Black Static #49


Fiction by Ralph Robert Moore (Dirt Land), Thana Niveau (Going to the Sun Mountain), Stephen Hargadon (The Toilet), Erinn L. Kemper (Gramma Tells a Story), Tim Lees (The Ice Plague), Simon Bestwick (The Climb).

TTA Press Nov-Dec 2015 – my previous reviews of this publisher HERE.

When I carry out a real-time review of the fiction in this magazine, my comments will be found in the thought stream below or by clicking on this post’s title above……………………………


9 thoughts on “Black Static #49

  1. DIRT LAND – a novelette by Ralph Robert Moore


    “Radishes are so easy to grow. Twenty-eight days, and that redness is ready to be pulled out of the dirt.”

    This is possibly one of the most difficult works I have ever had to review. How do I do it justice, how can I say to some of you that I love it when some of you will strenuously insist that I should hate it, how can I say to some of you that I hate it when some of you will insist perhaps even more strenuously that I should love it? Something like fighting on Facebook over this Dirt Land’s “gold award” for literature. Who can stoop the highest, who can stoop the lowest, in extolling its dire delectation or spewing on about its disgust? I give ALL of you the finger, and say that there is a special award for this work that is neither love nor hate – nor anything in between. There can be no name for such an award, but whatever the case, this work deserves it. Fighting it out each side of a septum, but that’s not half of it. At some points I could hardly bear to read it, then hardly bear to put it down.

    These people live in the ‘hollow’, Hollis’s hollow; their auras as human produce have a sense of believability as real individuals, believable with a deadpan acceptance of their crazy hard lot in life and of what behooved or befingered lot comes out of the ends of their life and limb, cloven or sexually precocious or foully frolicking quite unforgivably with stolen innocence, or whatever. They all have their mutual cohorts of sheer outdoing hate of each other; you gotta love how straight up they are in their hate, but with some shoots of love growing in that Dirt Land, a love that tries to raise its head between the hates, like that struggling love between Audrey and Roy. Roy who is scared of his own feet, and Audrey scared of her own blighted hollows, but love each other they do, not passionately, but enough.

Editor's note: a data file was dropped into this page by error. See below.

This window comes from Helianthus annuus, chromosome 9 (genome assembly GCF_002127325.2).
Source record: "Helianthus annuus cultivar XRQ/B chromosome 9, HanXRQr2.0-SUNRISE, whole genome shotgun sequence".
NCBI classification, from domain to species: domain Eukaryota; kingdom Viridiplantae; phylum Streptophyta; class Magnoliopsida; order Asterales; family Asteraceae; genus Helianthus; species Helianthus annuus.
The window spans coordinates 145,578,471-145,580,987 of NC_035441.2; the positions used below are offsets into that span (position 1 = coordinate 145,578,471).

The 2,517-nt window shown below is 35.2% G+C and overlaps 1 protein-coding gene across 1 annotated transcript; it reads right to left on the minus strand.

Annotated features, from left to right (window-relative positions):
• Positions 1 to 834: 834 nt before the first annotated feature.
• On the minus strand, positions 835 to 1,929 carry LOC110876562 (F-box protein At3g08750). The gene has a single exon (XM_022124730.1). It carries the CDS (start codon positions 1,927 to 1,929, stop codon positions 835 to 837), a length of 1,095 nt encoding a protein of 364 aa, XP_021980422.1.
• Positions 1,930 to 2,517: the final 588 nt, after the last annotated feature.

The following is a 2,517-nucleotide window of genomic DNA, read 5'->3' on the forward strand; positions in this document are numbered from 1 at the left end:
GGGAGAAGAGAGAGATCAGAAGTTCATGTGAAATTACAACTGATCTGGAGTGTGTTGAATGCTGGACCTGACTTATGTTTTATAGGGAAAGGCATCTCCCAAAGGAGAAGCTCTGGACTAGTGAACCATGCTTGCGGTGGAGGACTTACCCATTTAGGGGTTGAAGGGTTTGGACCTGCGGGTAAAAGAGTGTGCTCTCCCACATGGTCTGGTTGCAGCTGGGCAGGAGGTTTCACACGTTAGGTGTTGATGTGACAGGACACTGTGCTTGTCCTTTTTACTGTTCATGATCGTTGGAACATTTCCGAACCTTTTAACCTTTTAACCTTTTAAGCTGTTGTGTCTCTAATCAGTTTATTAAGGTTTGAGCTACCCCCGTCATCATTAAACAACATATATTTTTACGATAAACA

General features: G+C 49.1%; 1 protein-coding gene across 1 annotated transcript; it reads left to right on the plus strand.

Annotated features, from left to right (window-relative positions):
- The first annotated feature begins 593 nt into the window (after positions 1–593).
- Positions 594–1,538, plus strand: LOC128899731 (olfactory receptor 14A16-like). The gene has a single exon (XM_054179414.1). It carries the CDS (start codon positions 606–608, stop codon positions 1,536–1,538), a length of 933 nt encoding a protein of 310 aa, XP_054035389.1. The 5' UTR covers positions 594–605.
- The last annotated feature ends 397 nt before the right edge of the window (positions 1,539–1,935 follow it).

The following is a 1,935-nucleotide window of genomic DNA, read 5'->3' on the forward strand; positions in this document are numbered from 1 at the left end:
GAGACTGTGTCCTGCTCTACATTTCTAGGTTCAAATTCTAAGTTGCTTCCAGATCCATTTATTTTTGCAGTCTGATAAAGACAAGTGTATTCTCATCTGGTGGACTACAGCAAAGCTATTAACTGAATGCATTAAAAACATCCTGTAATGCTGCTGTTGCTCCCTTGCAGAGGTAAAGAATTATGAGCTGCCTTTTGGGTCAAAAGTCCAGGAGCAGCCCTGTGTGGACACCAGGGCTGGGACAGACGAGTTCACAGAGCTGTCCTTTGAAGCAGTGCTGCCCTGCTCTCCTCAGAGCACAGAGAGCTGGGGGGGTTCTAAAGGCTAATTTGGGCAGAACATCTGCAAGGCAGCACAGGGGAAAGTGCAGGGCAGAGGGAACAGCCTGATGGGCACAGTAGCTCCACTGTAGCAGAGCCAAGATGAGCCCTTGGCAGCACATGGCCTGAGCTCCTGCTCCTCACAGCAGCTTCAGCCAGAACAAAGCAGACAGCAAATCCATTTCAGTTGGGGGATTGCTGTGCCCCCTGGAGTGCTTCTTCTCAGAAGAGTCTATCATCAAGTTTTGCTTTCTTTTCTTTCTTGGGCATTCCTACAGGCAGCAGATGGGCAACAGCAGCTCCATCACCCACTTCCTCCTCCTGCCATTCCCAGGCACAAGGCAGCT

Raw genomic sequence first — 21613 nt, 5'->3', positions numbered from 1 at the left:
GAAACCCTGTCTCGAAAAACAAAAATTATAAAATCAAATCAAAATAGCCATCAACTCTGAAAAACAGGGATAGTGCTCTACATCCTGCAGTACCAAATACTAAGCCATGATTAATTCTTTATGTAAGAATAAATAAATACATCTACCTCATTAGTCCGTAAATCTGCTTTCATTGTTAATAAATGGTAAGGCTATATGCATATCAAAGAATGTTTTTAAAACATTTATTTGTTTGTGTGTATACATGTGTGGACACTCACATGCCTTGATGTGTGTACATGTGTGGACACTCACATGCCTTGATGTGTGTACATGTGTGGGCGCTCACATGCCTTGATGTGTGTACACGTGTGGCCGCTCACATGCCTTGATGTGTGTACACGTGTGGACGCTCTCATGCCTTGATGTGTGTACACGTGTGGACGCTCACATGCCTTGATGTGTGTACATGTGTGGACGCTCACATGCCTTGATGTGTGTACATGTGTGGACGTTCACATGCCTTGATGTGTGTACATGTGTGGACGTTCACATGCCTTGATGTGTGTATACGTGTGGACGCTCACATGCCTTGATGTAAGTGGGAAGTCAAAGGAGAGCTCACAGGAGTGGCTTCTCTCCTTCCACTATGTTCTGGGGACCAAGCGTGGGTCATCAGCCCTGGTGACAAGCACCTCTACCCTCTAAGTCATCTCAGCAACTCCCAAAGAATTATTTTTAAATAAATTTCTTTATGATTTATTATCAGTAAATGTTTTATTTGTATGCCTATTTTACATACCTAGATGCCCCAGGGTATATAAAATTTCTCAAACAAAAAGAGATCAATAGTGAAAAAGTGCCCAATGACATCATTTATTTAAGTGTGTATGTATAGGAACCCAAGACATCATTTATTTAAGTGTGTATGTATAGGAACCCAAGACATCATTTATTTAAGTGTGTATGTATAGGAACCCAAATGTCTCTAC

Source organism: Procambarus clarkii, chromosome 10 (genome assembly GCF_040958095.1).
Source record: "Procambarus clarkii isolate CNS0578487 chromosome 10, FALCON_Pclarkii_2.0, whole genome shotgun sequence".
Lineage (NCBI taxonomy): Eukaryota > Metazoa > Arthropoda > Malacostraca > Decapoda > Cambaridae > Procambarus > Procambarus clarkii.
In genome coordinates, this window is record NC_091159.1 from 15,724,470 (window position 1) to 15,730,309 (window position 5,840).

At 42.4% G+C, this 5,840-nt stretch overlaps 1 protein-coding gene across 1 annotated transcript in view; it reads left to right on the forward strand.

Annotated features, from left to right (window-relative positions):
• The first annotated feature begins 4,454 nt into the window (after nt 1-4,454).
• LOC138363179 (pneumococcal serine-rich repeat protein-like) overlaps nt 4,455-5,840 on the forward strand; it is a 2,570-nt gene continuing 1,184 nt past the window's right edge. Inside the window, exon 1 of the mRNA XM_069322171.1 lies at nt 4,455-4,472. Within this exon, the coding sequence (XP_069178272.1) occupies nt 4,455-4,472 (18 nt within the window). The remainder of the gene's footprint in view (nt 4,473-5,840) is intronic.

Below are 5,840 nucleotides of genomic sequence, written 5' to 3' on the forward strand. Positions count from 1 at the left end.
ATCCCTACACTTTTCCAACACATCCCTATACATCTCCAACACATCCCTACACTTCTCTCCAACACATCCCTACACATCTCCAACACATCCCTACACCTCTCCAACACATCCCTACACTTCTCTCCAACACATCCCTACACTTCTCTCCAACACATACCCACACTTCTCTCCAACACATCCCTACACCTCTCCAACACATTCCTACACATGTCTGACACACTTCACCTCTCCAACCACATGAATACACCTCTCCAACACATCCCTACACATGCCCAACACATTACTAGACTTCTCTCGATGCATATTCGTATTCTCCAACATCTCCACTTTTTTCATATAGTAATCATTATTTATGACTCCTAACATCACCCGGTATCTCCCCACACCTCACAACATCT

Rooting for Roy, you sense you are on a loser; rooting for radishes, though, from the Dirt Land is a rooting of quite another desperate sublimation of hope. Onions, too. Hence my raised bed in the lead photo for this my real-time review, taken and placed above hours ago before I had started reading it. This emotionally devastating story. This incredibly inspiring story.
    Inspiring that it was possible for someone to produce something like this at all
    – especially from scratch. Along with dirt’s gold coins. Sausages, too. The eggplant moussaka for Miss Abergine, notwithstanding.

  2. GOING TO THE SUN MOUNTAIN by Thana Niveau

    “I don’t care about scars. I care about not being touched.”